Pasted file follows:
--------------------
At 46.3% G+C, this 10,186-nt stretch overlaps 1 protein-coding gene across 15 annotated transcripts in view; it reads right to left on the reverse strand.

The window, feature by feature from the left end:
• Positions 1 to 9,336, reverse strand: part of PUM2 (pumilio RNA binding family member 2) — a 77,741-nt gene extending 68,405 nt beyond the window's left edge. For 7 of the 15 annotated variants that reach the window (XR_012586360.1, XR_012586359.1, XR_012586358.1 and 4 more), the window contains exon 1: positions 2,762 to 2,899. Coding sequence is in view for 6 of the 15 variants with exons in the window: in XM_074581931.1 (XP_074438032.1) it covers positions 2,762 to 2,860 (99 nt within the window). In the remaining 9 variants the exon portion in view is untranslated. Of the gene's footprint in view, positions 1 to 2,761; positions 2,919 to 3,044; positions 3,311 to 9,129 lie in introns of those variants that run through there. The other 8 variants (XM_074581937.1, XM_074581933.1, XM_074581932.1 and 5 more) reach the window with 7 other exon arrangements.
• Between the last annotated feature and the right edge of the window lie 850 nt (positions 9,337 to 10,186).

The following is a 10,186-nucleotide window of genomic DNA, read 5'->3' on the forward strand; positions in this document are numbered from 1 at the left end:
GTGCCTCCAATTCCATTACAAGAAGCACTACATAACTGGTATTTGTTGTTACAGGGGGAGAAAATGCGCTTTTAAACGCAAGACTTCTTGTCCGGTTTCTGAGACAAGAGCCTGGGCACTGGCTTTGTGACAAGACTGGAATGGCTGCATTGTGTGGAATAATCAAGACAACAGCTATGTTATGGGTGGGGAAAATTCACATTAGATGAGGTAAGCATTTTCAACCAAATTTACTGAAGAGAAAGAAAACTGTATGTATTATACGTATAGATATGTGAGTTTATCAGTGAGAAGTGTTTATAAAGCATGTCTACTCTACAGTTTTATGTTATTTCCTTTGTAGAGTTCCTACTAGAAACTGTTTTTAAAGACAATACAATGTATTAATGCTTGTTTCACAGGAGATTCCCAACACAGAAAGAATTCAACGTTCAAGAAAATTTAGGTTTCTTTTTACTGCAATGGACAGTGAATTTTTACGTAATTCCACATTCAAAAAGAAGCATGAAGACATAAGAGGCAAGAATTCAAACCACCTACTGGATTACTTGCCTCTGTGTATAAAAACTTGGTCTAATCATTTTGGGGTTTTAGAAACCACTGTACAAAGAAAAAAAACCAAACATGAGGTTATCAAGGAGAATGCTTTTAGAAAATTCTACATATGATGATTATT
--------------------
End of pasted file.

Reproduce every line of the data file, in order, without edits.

At 46.3% G+C, this 10,186-nt stretch overlaps 1 protein-coding gene across 15 annotated transcripts in view; it reads right to left on the reverse strand.

The window, feature by feature from the left end:
• Positions 1 to 9,336, reverse strand: part of PUM2 (pumilio RNA binding family member 2) — a 77,741-nt gene extending 68,405 nt beyond the window's left edge. For 7 of the 15 annotated variants that reach the window (XR_012586360.1, XR_012586359.1, XR_012586358.1 and 4 more), the window contains exon 1: positions 2,762 to 2,899. Coding sequence is in view for 6 of the 15 variants with exons in the window: in XM_074581931.1 (XP_074438032.1) it covers positions 2,762 to 2,860 (99 nt within the window). In the remaining 9 variants the exon portion in view is untranslated. Of the gene's footprint in view, positions 1 to 2,761; positions 2,919 to 3,044; positions 3,311 to 9,129 lie in introns of those variants that run through there. The other 8 variants (XM_074581937.1, XM_074581933.1, XM_074581932.1 and 5 more) reach the window with 7 other exon arrangements.
• Between the last annotated feature and the right edge of the window lie 850 nt (positions 9,337 to 10,186).

The following is a 10,186-nucleotide window of genomic DNA, read 5'->3' on the forward strand; positions in this document are numbered from 1 at the left end:
GTGCCTCCAATTCCATTACAAGAAGCACTACATAACTGGTATTTGTTGTTACAGGGGGAGAAAATGCGCTTTTAAACGCAAGACTTCTTGTCCGGTTTCTGAGACAAGAGCCTGGGCACTGGCTTTGTGACAAGACTGGAATGGCTGCATTGTGTGGAATAATCAAGACAACAGCTATGTTATGGGTGGGGAAAATTCACATTAGATGAGGTAAGCATTTTCAACCAAATTTACTGAAGAGAAAGAAAACTGTATGTATTATACGTATAGATATGTGAGTTTATCAGTGAGAAGTGTTTATAAAGCATGTCTACTCTACAGTTTTATGTTATTTCCTTTGTAGAGTTCCTACTAGAAACTGTTTTTAAAGACAATACAATGTATTAATGCTTGTTTCACAGGAGATTCCCAACACAGAAAGAATTCAACGTTCAAGAAAATTTAGGTTTCTTTTTACTGCAATGGACAGTGAATTTTTACGTAATTCCACATTCAAAAAGAAGCATGAAGACATAAGAGGCAAGAATTCAAACCACCTACTGGATTACTTGCCTCTGTGTATAAAAACTTGGTCTAATCATTTTGGGGTTTTAGAAACCACTGTACAAAGAAAAAAAACCAAACATGAGGTTATCAAGGAGAATGCTTTTAGAAAATTCTACATATGATGATTATT